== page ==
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Thieves With No ‘Respect for the House of God’ Swipe 5-Ton AC Unit From Atlanta Church

The pastor and parishioners of Dixie Hills First Baptist Church in southwest Atlanta are hot under the collar—literally—because of a brazen theft. Someone recently stole a five-ton air conditioning unit from a locked metal cage on the church grounds.

The culprits have “no decency or respect for the house of God,” said Rev. Michael Sutton. “Any time you can steal from God, you’re a bold creature.” Replacing the unit, which cools the worship area, will cost about $10,000. “Who would do this to a church?” Sutton asked. “Who would do this?”

During these dog days of summer, the pastor said he’s especially concerned for the comfort and safety of elderly worshipers. Fans placed in the sanctuary “will not suffice,” he said. Like much of the United States, Atlanta has been sweltering under high temperatures, with the heat index often reaching triple digits.

Rev. Michael Sutton: ‘Thieves Don’t Stop Because We’re a Church’

After cutting through padlocks and protective caging, thieves snipped the AC’s copper wiring and hauled away the unit. They also snipped wires for two even bigger units, but ran off before stealing those. “They were trying to hurt us,” Pastor Sutton said of the thieves. “And I guess they saw an opportunity for more money.”

Although Sutton has made a plea for the return of church property, he said he realizes that’s unlikely. “Thieves don’t stop because we’re a church,” he said.

Sutton is warning other local pastors to lock everything down and to turn on security cameras “because the bandits are back.” Dixie Hills doesn’t have surveillance cameras, and no one had reported any suspicious activity.

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If the criminals are caught, they could face additional federal penalties for violating the Clean Air Act. The EPA hands out steep fines for cutting refrigerant lines that release ozone-depleting chemicals.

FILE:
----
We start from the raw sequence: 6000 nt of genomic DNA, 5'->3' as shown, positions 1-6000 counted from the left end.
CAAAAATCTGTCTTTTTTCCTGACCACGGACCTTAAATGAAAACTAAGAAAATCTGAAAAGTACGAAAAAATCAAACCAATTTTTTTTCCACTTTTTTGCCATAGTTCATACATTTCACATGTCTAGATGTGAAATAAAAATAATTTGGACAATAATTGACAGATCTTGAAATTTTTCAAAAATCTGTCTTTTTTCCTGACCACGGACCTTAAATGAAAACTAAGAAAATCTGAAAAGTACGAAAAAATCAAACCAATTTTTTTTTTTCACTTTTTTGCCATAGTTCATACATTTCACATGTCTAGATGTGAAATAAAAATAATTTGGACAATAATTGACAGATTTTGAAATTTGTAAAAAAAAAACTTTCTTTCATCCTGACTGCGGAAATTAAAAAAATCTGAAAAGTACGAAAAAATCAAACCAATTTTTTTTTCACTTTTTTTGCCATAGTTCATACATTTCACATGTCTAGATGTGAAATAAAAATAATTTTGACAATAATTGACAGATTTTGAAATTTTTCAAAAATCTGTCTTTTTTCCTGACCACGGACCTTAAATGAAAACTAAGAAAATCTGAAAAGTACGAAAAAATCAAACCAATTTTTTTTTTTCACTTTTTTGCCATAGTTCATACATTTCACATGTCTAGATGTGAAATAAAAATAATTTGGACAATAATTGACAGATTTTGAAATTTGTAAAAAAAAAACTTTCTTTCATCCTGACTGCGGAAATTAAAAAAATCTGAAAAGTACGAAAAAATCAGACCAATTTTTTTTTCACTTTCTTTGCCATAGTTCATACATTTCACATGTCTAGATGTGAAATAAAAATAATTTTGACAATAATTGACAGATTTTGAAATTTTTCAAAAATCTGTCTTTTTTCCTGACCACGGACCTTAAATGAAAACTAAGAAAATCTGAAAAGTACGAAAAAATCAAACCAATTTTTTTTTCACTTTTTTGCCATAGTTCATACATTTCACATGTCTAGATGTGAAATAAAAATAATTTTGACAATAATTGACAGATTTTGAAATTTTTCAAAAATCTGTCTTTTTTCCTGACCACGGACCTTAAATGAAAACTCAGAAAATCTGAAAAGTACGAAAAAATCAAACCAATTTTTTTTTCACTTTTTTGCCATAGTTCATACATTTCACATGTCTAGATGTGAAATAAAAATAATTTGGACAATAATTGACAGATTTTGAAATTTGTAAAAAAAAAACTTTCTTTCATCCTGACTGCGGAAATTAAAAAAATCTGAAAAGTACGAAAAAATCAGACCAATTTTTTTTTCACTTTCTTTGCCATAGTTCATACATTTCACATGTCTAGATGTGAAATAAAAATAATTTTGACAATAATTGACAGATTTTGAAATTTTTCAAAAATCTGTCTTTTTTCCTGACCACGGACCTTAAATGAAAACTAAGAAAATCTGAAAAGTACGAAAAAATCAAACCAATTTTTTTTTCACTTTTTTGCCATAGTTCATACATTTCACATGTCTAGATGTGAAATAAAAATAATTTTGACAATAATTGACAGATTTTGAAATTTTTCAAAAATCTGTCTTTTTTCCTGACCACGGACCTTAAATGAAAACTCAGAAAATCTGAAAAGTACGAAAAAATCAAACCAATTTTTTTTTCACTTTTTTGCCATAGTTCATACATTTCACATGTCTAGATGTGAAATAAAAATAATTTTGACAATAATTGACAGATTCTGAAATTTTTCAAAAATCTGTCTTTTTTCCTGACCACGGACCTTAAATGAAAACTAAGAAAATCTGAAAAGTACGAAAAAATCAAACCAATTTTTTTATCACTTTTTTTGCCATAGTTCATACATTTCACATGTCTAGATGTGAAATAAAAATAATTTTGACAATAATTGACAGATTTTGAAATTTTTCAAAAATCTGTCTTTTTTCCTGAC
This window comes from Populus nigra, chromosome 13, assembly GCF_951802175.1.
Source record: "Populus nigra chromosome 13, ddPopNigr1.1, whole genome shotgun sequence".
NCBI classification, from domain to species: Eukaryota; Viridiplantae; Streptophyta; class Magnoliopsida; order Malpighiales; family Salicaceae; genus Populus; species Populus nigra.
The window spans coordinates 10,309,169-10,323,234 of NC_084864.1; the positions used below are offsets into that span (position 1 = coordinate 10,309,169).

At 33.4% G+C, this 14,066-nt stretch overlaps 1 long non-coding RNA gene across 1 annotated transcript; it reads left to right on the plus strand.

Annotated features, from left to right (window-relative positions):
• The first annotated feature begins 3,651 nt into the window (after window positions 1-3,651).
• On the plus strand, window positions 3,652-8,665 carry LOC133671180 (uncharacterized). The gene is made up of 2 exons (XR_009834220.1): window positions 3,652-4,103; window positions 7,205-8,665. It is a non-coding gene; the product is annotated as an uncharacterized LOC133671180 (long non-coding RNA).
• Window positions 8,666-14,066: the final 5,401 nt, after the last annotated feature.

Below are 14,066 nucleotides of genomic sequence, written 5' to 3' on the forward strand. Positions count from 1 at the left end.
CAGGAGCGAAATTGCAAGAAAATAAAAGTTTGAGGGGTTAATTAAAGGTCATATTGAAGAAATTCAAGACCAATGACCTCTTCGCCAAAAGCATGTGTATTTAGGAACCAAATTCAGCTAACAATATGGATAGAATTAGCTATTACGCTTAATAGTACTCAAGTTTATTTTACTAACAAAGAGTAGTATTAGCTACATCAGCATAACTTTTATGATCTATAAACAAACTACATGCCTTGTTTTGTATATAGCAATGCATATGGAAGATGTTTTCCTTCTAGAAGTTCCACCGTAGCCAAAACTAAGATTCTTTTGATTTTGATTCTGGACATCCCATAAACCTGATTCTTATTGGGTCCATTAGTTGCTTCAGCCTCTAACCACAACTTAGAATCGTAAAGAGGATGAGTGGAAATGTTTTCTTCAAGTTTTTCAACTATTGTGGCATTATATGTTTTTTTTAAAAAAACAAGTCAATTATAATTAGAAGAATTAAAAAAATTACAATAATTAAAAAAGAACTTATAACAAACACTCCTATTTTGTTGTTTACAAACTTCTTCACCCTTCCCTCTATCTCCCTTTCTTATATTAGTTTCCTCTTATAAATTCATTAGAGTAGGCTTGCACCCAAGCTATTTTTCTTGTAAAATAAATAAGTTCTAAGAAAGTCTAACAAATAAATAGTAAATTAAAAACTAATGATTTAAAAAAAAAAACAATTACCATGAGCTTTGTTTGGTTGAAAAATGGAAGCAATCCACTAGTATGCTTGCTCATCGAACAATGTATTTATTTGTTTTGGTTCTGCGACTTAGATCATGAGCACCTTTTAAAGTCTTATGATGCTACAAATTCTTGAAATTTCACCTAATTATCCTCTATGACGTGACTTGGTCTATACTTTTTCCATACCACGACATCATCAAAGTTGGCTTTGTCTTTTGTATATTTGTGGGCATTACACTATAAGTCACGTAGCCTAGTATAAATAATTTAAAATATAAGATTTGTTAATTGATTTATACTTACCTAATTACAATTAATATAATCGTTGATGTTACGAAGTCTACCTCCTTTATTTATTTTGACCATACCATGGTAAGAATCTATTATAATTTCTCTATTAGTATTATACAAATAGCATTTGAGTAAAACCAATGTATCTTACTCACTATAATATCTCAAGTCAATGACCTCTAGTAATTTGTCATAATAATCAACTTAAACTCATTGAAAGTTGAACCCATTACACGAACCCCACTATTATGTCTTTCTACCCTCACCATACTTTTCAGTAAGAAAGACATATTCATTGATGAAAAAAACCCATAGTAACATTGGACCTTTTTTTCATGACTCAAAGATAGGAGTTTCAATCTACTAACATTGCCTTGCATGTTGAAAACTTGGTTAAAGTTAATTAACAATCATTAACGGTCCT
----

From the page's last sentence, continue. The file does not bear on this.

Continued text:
The demand for copper leads to brazen thefts of AC units of all sizes, say experts. In addition to protective cages and security cameras, they recommend lighting, alarms, and security patrols to deter thieves.

Pastor: Thieves Should’ve Asked Us for Help

Pastor Michael Sutton said the church isn’t pressing charges and forgives the thieves. If those people needed money, he added, they should have requested help from the church instead of stealing from it. “We’re not here just to sit here and praise the Lord by ourselves,” Sutton said. “We’re here to help others… that’s our job. The church is no good if it’s not there to help the community.”

Dixie Hills, which is preparing to celebrate its 91st anniversary, usually focuses on assisting other people. But now, after tapping its emergency funds, the church is asking for a helping hand. Anyone wishing to donate to repairing and replacing the AC units can do so at this link.

Sutton admits his church has faced some financial struggles, with attendance still lower than usual following the pandemic. But he trusts God to provide. “We just pray and ask God,” the pastor said. “And he comes through every time. Somehow, some way, I can’t explain it.”

This article was originally published at ChurchLeaders.com.

Main photo: Image courtesy of Google Maps / @Michael Bagwell

Stephanie Martin

Stephanie Martin, a freelance writer and editor in Denver, has spent her entire 30-year journalism career in Christian publishing.